06/02/2020 | News release | Distributed by Public on 06/03/2020 03:58
Your Excellency Jean-Claude Kassi Brou, President of the Commission of the Economic Community of West African States,
Your Excellency, Minister of Health of Nigeria, Chairing,
Your Excellency Minister of Health of Niger,
Honourable Ministers of Health,
Professor Stanley Okolo, Director General of the West African Health Organization,
Dr John Nkengasong, Director of Africa CDC,
I am pleased to join you for this important coordination meeting and I thank very much, His Excellency Jean-Claude Kassi Brou for the invitation.
I would like to start by commending your leadership, Honourable Ministers of Health, for the strong public health measures in your countries. Through you, I would like to appreciate the all-of-government leadership of Heads of State in West Africa. Social and public health measures have been put in place quickly and in very difficult contexts of limited information, while at the same time scaling-up response capacities. This is all-the-more complex in countries like Burkina Faso, Niger, Nigeria and Mali, which are dealing with challenges of insecurity and displaced populations.
Thank you for the strong participation in the World Health Assembly and for support for the resolution adopted on COVID-19.
At WHO, we are working in close collaboration with UN partners, the Africa CDC and others, to support national response efforts in integrated and coordinated ways.
Thank you for good collaboration with WHO representatives and teams. We have deployed 220 experts and repurposed 900 staff to work on the COVID-19 response. We have also procured PPEs, other equipment and test kits.
We are concerned by the increasing trend in cases in West Africa, with community transition in more than three-quarters of the countries. Implementation of strong social and public health measures has slowed the doubling time of the epidemic, from an average of 4 days on 1 April, to almost 10 days as or 24 May.
Based on WHO modelling, without strong response measures, we expect that the numbers would continue to increase, not only in urban areas, but in districts and the periphery. To avoid a potential exponential increase in cases, countries need to expand and decentralize public health capacities, including testing, to every community.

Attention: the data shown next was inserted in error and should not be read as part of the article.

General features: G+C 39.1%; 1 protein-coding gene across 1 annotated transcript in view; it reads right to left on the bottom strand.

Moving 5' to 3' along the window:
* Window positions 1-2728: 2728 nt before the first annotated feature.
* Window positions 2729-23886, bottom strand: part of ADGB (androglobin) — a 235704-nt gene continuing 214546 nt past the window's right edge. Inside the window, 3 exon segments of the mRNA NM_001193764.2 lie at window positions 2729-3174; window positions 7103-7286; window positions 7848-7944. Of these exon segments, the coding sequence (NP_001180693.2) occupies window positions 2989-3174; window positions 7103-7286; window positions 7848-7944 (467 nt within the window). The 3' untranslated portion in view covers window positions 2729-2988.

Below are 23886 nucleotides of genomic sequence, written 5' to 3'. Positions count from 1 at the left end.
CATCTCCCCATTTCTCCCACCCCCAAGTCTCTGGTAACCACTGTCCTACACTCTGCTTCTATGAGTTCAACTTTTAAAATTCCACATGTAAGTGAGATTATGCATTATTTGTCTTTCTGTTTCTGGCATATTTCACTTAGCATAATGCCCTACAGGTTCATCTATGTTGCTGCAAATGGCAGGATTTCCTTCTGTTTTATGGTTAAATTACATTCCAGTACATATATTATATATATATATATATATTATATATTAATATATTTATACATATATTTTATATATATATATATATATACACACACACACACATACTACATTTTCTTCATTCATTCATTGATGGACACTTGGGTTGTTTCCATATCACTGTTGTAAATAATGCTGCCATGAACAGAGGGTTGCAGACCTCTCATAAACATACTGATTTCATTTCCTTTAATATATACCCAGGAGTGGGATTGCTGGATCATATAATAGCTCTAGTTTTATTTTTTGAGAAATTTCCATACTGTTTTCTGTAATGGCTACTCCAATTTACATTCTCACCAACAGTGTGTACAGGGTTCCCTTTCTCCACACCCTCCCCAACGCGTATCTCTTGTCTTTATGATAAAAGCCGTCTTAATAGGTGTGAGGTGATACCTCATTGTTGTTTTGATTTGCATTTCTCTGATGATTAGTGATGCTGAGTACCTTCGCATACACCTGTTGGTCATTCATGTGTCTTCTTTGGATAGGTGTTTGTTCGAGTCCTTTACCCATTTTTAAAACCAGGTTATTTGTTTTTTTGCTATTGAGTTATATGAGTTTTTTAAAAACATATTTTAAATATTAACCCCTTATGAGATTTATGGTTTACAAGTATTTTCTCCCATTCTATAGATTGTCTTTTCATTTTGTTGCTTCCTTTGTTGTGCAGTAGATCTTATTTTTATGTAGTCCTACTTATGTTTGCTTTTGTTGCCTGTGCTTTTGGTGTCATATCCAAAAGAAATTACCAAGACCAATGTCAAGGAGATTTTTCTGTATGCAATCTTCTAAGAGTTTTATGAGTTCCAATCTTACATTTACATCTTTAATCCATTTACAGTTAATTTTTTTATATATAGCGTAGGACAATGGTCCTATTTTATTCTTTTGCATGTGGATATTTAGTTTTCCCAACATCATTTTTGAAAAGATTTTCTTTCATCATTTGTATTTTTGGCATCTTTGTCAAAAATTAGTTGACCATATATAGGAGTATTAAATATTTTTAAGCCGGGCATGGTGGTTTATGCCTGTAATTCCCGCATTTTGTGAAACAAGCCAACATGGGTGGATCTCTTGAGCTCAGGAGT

As countries ease social measures and so-called lockdowns, to avoid a significant increase in cases, public health measures should be scaled up and intensified.
The biggest challenge in the response, continues to be access to essential supplies, especially the availability of test kits. The UN with partners like Gavi and the Global Fund, has established a global supply platform and replenishments are under way. We are working together with the African Union and Africa CDC to ensure sufficient supplies for Africa. I would like to thank all ECOWAS countries for setting-up humanitarian corridors, so that supplies and expertise can move more easily to communities in need.
Specifically, on rapid diagnostic tests, we are working with Africa CDC to finalize guidance on how and when to use these tools for the diagnosis and surveillance of COVID-19. At the global level, we are working with Foundation for Innovative New Diagnostics, or FIND, to evaluate RDTs and this is complemented by work led by regional centres of excellence.
We do not yet have adequate evidence of effective treatments for COVID-19 and so WHO has launched a global solidarity trial, which has already enrolled 3500 patients, and we hope that Mali will soon start enrolling patients.
We are also initiating work with Africa CDC and other partners to put together a master clinical protocol for traditional medicines, starting with COVID organics and including those in many West African countries, to streamline national regulatory and ethics review processes, and accelerate research and development efforts.
As we manage COVID-19 in health facilities, we are concerned that infections among health workers are continuing to increase and ask that we work together to protect them.
We are also concerned, like you, by the drop in access in some countries to essential services, like immunization and care for HIV, malaria and other conditions. Continuity of these services is vitally important, even as countries respond to this pandemic.
Finally, to mitigate the social and economic consequences of this pandemic, it is important that communities are engaged and enabled to protect themselves and to participate fully in stopping the spread of the disease and of misinformation, fear and stigma. We know the pandemic is significantly impacting livelihoods, particularly of people working in the informal sector, and UN partners are keen to support on these issues.
In closing, I thank you once again for your frontline leadership in this response and assure you of WHO's continued full support on the road ahead in fighting this pandemic.